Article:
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Ann N Y Acad Sci. 1990;616:307-17.

Impaired immunity in AIDS. The mechanisms responsible and their potential reversal by antiviral therapy.

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Department of Pathology, L235, Stanford University School of Medicine, California 94305.


The inability of CD4+ T cells of HIV-1-infected patients to mount an effective immune response is widely believed to explain the increased susceptibility of these patients to opportunistic infections. Although the full explanation for T-cell dysfunction in HIV-1 infection is not yet understood, at least two fundamentally distinct mechanisms are thought to contribute: depletion of CD4+ T cells and qualitative CD4+ T-cell dysfunction independent of T-cell depletion. Many HIV-1-infected patients manifest reduced T-cell responses to recall antigens prior to measurable CD4+ T-cell depletion, and among the proposed explanations for this phenomenon are gp120-mediated interference with T-cell activation by way of inhibition of CD4-class II major histocompatibility complex (MHC) determinant interactions, gp41-mediated inhibition of protein kinase C-dependent T-cell activation, formation of gp41 cross-reactive antibodies that react with MHC class II determinants, transforming growth factor-beta (TGF-beta)-mediated immunosuppression, and decreased functions of antigen-presenting and antigen-processing cells (macrophages and bone marrow-derived dendritic cells). Despite their detection in most HIV-1-infected patients, these qualitative T-cell defects do not herald the onset of life-threatening disease. The appearance of severe clinical manifestations of AIDS, particularly opportunistic infections, occurs primarily in patients whose CD4+ T-cell count is significantly reduced. Depletion of CD4+ T cells may be a direct consequence of HIV-1 infection that occurs as a result of syncytia formation, autoantibody-mediated cytolysis, gp120-specific antibody-dependent cytolysis, and/or gp120-specific T-cell mediated cytolysis. The thymus is severely affected in patients with late-stage disease, and although there is no proof that the failure of the thymus to regenerate new T cells contributes to T-cell depletion in patients with AIDS, the likelihood seems high that this is the case. Indeed, if prolonged suppression of HIV-1 replication can be achieved with newer anti-HIV drugs or combinations of drugs, reconstitution of a normal immune system seems likely, provided that the capacity to regenerate T cells has not been irrevocably lost as a consequence of viral infection. In summary, available evidence indicates that HIV-1 uses a complex array of mechanisms to disrupt T-cell mediated immunity, but because most of these involve a direct role for HIV-1 proteins, such mechanisms are likely to be reversible if suppression of HIV-1 replication can be achieved.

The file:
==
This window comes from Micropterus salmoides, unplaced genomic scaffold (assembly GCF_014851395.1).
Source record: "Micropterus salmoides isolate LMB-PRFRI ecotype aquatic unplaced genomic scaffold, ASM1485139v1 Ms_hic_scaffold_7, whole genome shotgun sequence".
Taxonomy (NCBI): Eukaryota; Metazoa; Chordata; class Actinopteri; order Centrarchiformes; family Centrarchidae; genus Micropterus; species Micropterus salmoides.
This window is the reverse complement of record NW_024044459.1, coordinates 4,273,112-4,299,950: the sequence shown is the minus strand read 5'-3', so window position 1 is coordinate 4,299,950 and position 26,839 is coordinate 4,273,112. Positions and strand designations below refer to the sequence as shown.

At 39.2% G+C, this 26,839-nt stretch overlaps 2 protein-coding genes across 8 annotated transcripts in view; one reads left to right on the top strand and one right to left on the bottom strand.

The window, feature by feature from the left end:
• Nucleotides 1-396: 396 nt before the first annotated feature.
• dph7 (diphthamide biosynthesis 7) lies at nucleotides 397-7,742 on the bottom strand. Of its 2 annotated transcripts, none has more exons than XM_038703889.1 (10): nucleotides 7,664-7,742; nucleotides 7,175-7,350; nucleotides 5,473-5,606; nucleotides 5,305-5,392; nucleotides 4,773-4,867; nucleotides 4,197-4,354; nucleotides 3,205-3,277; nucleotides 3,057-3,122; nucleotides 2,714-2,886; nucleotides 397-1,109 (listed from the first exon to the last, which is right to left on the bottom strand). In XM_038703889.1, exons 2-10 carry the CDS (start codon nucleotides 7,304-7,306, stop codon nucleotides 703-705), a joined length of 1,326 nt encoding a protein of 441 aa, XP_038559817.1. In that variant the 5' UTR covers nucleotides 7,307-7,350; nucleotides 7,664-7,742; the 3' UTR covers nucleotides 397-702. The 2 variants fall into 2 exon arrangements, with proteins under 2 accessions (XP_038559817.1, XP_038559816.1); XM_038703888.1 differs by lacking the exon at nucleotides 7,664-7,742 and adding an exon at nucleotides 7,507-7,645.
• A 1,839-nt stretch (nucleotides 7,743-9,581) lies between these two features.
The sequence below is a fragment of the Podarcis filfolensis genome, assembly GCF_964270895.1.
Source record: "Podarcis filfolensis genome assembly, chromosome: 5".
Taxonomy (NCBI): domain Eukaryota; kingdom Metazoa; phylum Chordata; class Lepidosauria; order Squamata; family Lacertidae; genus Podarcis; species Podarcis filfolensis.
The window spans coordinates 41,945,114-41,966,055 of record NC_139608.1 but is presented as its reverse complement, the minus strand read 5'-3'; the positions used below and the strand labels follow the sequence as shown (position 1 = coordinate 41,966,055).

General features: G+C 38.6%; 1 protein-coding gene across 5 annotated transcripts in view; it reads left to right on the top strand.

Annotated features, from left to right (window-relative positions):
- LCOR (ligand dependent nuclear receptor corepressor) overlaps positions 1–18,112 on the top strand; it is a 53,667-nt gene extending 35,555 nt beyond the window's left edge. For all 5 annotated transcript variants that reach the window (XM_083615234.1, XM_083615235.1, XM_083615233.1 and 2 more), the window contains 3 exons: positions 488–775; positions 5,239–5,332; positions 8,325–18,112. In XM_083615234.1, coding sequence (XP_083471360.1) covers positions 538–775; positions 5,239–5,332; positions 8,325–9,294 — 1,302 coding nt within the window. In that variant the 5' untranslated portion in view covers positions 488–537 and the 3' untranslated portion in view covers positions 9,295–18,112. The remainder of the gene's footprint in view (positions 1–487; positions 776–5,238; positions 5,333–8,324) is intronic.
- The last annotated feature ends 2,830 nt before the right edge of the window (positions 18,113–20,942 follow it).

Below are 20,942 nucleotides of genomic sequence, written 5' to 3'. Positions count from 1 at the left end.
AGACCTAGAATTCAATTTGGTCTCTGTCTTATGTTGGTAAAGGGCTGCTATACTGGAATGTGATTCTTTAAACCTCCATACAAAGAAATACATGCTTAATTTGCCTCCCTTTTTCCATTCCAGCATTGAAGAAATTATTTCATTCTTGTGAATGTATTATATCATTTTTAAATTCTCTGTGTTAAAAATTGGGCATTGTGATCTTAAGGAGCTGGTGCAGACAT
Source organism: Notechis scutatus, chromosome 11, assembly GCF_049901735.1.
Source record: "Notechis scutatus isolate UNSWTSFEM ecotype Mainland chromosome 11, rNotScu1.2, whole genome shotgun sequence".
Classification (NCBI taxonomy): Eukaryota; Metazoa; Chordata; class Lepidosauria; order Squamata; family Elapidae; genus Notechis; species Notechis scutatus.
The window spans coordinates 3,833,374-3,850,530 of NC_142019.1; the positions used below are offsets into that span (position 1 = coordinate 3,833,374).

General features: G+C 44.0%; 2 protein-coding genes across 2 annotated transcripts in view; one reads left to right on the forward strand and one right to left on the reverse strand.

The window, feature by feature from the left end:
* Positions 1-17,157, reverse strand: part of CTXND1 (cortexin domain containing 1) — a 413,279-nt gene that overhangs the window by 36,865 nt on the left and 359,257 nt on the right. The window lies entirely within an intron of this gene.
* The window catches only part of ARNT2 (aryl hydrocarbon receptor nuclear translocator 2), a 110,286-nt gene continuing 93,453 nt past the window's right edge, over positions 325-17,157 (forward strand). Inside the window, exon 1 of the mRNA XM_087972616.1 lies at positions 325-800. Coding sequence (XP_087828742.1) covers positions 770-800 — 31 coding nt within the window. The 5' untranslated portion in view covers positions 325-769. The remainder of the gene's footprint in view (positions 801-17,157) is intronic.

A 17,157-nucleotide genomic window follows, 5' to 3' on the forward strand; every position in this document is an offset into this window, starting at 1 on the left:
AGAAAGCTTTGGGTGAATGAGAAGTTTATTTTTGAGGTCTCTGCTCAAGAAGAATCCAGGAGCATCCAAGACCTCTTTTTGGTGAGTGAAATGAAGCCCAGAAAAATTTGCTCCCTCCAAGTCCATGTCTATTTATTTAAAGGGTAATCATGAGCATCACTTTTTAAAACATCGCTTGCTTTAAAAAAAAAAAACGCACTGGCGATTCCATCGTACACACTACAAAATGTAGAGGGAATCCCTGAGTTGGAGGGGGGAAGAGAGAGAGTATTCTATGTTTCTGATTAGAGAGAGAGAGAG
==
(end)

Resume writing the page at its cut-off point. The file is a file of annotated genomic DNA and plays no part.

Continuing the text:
[Indexed for MEDLINE]

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